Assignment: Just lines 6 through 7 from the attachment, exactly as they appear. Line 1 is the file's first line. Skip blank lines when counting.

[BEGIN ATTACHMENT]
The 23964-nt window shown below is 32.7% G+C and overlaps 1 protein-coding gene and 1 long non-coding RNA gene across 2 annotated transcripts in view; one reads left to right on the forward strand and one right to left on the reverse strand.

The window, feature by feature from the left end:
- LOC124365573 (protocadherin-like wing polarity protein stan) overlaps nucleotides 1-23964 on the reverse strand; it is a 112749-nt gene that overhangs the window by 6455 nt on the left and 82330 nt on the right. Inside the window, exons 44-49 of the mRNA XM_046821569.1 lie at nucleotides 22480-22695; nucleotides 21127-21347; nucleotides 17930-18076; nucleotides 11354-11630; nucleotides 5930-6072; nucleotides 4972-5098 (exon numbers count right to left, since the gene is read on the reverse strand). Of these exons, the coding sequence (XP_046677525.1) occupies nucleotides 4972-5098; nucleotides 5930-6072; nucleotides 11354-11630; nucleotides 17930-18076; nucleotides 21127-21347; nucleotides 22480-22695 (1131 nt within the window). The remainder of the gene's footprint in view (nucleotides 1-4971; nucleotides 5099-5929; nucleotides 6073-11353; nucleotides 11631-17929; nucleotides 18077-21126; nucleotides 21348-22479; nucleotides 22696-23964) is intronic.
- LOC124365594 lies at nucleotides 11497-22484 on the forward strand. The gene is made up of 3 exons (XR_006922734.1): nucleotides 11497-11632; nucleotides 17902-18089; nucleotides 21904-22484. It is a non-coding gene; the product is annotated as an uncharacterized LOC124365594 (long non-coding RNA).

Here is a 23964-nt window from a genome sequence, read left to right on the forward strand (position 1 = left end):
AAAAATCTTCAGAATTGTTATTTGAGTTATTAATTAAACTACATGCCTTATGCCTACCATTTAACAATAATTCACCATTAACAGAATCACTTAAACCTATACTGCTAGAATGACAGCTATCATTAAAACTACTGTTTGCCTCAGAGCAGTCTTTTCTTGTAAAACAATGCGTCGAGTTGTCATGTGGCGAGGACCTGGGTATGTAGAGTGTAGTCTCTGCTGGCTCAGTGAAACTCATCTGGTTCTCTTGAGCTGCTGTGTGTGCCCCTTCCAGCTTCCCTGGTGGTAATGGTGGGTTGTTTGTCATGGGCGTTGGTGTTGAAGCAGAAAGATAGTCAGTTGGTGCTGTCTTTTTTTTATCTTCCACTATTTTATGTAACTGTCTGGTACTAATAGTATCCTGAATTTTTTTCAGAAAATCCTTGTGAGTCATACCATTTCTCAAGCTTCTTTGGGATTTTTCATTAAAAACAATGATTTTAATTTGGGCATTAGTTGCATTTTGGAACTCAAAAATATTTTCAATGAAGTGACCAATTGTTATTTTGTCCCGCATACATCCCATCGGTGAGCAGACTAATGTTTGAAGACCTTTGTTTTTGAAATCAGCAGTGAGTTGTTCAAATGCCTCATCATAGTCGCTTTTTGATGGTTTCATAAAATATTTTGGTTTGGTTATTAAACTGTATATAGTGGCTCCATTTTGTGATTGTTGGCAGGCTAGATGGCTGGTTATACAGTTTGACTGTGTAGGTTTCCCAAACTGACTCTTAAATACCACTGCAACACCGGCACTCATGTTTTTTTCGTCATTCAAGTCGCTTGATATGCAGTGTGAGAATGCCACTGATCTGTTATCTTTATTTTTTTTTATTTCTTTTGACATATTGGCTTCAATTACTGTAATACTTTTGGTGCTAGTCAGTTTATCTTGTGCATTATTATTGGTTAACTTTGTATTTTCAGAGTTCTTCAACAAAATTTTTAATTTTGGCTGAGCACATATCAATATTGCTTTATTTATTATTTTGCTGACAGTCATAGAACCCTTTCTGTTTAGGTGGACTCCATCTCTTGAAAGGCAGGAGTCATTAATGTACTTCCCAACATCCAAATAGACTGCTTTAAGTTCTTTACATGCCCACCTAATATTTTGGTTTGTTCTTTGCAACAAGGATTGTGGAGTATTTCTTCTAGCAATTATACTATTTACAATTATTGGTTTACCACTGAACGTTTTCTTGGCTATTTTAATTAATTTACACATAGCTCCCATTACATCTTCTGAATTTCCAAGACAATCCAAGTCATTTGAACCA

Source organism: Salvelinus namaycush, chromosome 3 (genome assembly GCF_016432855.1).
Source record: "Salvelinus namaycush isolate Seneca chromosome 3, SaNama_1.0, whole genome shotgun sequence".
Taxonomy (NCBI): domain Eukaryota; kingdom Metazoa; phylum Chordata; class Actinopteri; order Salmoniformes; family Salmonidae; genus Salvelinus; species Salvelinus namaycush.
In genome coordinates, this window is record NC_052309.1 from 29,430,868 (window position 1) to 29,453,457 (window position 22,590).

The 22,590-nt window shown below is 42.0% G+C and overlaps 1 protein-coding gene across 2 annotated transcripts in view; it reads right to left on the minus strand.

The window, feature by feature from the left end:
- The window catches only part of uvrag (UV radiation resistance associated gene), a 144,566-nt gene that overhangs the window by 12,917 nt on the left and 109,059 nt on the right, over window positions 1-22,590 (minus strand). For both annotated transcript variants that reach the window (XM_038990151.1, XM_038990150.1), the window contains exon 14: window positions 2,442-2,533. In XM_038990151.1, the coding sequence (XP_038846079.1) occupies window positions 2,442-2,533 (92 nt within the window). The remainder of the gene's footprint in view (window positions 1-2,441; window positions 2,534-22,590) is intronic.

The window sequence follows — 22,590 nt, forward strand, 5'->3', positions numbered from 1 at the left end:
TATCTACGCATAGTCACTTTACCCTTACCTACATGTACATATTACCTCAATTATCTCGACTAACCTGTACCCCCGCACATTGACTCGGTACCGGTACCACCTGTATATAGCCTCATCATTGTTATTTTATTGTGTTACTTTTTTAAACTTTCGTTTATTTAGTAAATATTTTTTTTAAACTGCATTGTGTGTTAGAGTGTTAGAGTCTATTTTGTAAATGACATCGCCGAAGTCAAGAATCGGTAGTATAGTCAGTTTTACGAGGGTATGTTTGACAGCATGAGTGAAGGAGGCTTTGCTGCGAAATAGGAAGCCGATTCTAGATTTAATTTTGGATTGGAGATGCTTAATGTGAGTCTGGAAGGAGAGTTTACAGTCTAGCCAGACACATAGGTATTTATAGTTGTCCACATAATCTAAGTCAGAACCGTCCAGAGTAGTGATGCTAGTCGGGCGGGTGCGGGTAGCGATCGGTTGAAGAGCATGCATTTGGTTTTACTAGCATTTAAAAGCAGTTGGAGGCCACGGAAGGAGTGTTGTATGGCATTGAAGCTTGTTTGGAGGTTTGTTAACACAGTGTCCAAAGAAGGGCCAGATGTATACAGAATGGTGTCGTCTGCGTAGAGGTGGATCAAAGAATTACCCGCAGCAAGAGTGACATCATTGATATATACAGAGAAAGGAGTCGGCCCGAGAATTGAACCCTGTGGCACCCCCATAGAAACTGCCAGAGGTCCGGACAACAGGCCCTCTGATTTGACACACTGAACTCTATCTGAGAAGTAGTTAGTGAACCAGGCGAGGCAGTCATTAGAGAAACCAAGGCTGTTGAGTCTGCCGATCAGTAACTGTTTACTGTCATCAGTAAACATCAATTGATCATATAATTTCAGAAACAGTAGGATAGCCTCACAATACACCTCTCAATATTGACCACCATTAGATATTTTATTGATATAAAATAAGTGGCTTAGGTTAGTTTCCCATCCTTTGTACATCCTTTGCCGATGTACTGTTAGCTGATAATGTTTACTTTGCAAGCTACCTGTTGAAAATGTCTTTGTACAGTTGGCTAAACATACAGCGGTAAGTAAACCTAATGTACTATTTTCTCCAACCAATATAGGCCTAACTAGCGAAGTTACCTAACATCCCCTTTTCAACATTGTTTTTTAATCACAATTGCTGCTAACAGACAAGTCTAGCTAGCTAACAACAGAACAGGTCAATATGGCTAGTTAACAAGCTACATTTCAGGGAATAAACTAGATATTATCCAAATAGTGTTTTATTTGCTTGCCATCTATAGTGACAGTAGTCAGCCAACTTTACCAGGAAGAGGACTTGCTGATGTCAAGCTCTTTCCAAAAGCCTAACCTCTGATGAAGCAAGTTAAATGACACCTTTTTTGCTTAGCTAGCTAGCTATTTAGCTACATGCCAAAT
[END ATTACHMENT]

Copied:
AAAAATCTTCAGAATTGTTATTTGAGTTATTAATTAAACTACATGCCTTATGCCTACCATTTAACAATAATTCACCATTAACAGAATCACTTAAACCTATACTGCTAGAATGACAGCTATCATTAAAACTACTGTTTGCCTCAGAGCAGTCTTTTCTTGTAAAACAATGCGTCGAGTTGTCATGTGGCGAGGACCTGGGTATGTAGAGTGTAGTCTCTGCTGGCTCAGTGAAACTCATCTGGTTCTCTTGAGCTGCTGTGTGTGCCCCTTCCAGCTTCCCTGGTGGTAATGGTGGGTTGTTTGTCATGGGCGTTGGTGTTGAAGCAGAAAGATAGTCAGTTGGTGCTGTCTTTTTTTTATCTTCCACTATTTTATGTAACTGTCTGGTACTAATAGTATCCTGAATTTTTTTCAGAAAATCCTTGTGAGTCATACCATTTCTCAAGCTTCTTTGGGATTTTTCATTAAAAACAATGATTTTAATTTGGGCATTAGTTGCATTTTGGAACTCAAAAATATTTTCAATGAAGTGACCAATTGTTATTTTGTCCCGCATACATCCCATCGGTGAGCAGACTAATGTTTGAAGACCTTTGTTTTTGAAATCAGCAGTGAGTTGTTCAAATGCCTCATCATAGTCGCTTTTTGATGGTTTCATAAAATATTTTGGTTTGGTTATTAAACTGTATATAGTGGCTCCATTTTGTGATTGTTGGCAGGCTAGATGGCTGGTTATACAGTTTGACTGTGTAGGTTTCCCAAACTGACTCTTAAATACCACTGCAACACCGGCACTCATGTTTTTTTCGTCATTCAAGTCGCTTGATATGCAGTGTGAGAATGCCACTGATCTGTTATCTTTATTTTTTTTTATTTCTTTTGACATATTGGCTTCAATTACTGTAATACTTTTGGTGCTAGTCAGTTTATCTTGTGCATTATTATTGGTTAACTTTGTATTTTCAGAGTTCTTCAACAAAATTTTTAATTTTGGCTGAGCACATATCAATATTGCTTTATTTATTATTTTGCTGACAGTCATAGAACCCTTTCTGTTTAGGTGGACTCCATCTCTTGAAAGGCAGGAGTCATTAATGTACTTCCCAACATCCAAATAGACTGCTTTAAGTTCTTTACATGCCCACCTAATATTTTGGTTTGTTCTTTGCAACAAGGATTGTGGAGTATTTCTTCTAGCAATTATACTATTTACAATTATTGGTTTACCACTGAACGTTTTCTTGGCTATTTTAATTAATTTACACATAGCTCCCATTACATCTTCTGAATTTCCAAGACAATCCAAGTCATTTGAACCA

Source organism: Salvelinus namaycush, chromosome 3 (genome assembly GCF_016432855.1).